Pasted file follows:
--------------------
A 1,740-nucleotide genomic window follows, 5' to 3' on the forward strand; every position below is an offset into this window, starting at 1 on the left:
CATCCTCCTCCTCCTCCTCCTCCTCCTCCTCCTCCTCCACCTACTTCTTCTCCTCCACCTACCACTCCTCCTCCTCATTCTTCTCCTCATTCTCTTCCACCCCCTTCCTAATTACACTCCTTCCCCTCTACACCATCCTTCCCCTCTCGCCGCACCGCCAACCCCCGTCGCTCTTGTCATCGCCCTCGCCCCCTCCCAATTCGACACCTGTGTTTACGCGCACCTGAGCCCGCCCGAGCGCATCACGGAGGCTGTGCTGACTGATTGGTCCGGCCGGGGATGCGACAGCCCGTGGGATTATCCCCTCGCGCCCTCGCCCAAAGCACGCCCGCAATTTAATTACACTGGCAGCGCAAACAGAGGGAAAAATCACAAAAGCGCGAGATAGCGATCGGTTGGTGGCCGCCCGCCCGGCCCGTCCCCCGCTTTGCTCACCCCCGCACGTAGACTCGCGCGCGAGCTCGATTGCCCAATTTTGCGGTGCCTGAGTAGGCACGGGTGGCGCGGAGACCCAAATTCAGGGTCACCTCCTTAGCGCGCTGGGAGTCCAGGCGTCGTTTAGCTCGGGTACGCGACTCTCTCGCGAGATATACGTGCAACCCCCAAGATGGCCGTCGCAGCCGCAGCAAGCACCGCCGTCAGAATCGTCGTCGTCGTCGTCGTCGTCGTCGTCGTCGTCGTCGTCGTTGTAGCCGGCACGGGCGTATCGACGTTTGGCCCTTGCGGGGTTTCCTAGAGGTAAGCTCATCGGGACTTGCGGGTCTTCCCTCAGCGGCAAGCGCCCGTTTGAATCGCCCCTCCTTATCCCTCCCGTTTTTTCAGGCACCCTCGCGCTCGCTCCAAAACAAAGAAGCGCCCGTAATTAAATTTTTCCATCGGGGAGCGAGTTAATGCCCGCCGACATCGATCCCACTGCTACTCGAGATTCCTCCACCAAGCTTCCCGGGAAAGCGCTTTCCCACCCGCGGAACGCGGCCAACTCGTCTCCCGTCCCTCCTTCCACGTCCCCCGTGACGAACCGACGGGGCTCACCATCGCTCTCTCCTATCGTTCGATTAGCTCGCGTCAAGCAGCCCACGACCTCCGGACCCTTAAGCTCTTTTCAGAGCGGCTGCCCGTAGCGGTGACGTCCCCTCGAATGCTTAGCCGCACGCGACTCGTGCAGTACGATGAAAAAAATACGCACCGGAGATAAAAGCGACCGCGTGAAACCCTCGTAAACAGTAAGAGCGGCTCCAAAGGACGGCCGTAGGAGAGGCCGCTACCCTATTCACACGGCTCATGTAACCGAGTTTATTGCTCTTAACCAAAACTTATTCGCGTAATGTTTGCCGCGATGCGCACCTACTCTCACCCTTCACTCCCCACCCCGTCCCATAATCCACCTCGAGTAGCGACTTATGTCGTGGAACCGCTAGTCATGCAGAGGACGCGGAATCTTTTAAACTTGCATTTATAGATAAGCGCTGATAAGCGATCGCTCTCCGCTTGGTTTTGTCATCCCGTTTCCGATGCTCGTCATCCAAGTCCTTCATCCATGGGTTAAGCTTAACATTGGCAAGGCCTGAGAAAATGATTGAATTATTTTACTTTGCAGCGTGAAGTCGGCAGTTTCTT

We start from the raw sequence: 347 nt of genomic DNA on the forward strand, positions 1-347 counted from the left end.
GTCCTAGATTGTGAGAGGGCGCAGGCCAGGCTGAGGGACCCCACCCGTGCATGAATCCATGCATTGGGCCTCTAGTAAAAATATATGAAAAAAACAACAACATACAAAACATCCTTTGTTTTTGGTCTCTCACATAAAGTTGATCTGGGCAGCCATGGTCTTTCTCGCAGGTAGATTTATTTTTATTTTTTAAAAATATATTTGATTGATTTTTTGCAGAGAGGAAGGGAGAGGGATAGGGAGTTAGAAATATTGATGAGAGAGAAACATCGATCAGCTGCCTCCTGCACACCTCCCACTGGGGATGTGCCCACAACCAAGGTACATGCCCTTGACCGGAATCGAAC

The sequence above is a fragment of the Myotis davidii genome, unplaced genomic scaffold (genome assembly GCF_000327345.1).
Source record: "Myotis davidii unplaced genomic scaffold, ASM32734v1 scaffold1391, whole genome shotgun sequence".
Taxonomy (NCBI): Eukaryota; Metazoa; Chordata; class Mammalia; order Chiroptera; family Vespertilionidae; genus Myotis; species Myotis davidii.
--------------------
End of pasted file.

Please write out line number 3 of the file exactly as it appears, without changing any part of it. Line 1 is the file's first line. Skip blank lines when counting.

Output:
We start from the raw sequence: 347 nt of genomic DNA on the forward strand, positions 1-347 counted from the left end.